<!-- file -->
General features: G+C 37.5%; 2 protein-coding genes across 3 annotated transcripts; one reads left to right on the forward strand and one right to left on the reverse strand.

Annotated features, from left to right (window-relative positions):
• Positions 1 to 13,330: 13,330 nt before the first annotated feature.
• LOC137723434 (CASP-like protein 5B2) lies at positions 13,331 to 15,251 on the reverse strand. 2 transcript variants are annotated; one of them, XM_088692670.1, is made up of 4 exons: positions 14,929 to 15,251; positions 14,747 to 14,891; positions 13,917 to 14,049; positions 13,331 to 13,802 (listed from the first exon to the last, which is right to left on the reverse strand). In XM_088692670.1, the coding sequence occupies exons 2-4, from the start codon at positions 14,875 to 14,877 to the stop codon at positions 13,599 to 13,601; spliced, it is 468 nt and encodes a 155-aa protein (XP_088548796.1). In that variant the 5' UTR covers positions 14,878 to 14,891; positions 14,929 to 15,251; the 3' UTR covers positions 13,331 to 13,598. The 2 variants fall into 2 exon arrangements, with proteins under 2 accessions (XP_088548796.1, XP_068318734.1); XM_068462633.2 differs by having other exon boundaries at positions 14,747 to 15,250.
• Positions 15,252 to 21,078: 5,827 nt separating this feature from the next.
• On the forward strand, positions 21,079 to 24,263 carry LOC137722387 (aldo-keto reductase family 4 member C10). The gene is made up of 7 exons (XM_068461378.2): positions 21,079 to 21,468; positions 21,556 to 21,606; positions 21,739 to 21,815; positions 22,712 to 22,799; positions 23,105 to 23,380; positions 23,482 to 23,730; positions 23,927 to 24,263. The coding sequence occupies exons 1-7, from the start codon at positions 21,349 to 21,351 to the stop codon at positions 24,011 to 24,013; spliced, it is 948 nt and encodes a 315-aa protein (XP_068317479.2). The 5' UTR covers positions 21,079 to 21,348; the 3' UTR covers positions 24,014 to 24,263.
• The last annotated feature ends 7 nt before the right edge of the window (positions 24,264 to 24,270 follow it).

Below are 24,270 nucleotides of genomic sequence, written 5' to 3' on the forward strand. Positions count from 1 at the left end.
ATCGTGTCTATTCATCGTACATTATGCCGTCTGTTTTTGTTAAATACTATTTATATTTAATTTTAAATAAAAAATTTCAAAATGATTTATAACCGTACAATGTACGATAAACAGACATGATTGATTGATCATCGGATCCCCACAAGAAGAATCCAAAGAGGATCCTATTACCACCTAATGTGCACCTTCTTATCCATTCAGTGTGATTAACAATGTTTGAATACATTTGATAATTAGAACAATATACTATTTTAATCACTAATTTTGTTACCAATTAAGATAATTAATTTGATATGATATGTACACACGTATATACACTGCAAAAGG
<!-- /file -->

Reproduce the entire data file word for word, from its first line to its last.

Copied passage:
General features: G+C 37.5%; 2 protein-coding genes across 3 annotated transcripts; one reads left to right on the forward strand and one right to left on the reverse strand.

Annotated features, from left to right (window-relative positions):
• Positions 1 to 13,330: 13,330 nt before the first annotated feature.
• LOC137723434 (CASP-like protein 5B2) lies at positions 13,331 to 15,251 on the reverse strand. 2 transcript variants are annotated; one of them, XM_088692670.1, is made up of 4 exons: positions 14,929 to 15,251; positions 14,747 to 14,891; positions 13,917 to 14,049; positions 13,331 to 13,802 (listed from the first exon to the last, which is right to left on the reverse strand). In XM_088692670.1, the coding sequence occupies exons 2-4, from the start codon at positions 14,875 to 14,877 to the stop codon at positions 13,599 to 13,601; spliced, it is 468 nt and encodes a 155-aa protein (XP_088548796.1). In that variant the 5' UTR covers positions 14,878 to 14,891; positions 14,929 to 15,251; the 3' UTR covers positions 13,331 to 13,598. The 2 variants fall into 2 exon arrangements, with proteins under 2 accessions (XP_088548796.1, XP_068318734.1); XM_068462633.2 differs by having other exon boundaries at positions 14,747 to 15,250.
• Positions 15,252 to 21,078: 5,827 nt separating this feature from the next.
• On the forward strand, positions 21,079 to 24,263 carry LOC137722387 (aldo-keto reductase family 4 member C10). The gene is made up of 7 exons (XM_068461378.2): positions 21,079 to 21,468; positions 21,556 to 21,606; positions 21,739 to 21,815; positions 22,712 to 22,799; positions 23,105 to 23,380; positions 23,482 to 23,730; positions 23,927 to 24,263. The coding sequence occupies exons 1-7, from the start codon at positions 21,349 to 21,351 to the stop codon at positions 24,011 to 24,013; spliced, it is 948 nt and encodes a 315-aa protein (XP_068317479.2). The 5' UTR covers positions 21,079 to 21,348; the 3' UTR covers positions 24,014 to 24,263.
• The last annotated feature ends 7 nt before the right edge of the window (positions 24,264 to 24,270 follow it).

Below are 24,270 nucleotides of genomic sequence, written 5' to 3' on the forward strand. Positions count from 1 at the left end.
ATCGTGTCTATTCATCGTACATTATGCCGTCTGTTTTTGTTAAATACTATTTATATTTAATTTTAAATAAAAAATTTCAAAATGATTTATAACCGTACAATGTACGATAAACAGACATGATTGATTGATCATCGGATCCCCACAAGAAGAATCCAAAGAGGATCCTATTACCACCTAATGTGCACCTTCTTATCCATTCAGTGTGATTAACAATGTTTGAATACATTTGATAATTAGAACAATATACTATTTTAATCACTAATTTTGTTACCAATTAAGATAATTAATTTGATATGATATGTACACACGTATATACACTGCAAAAGG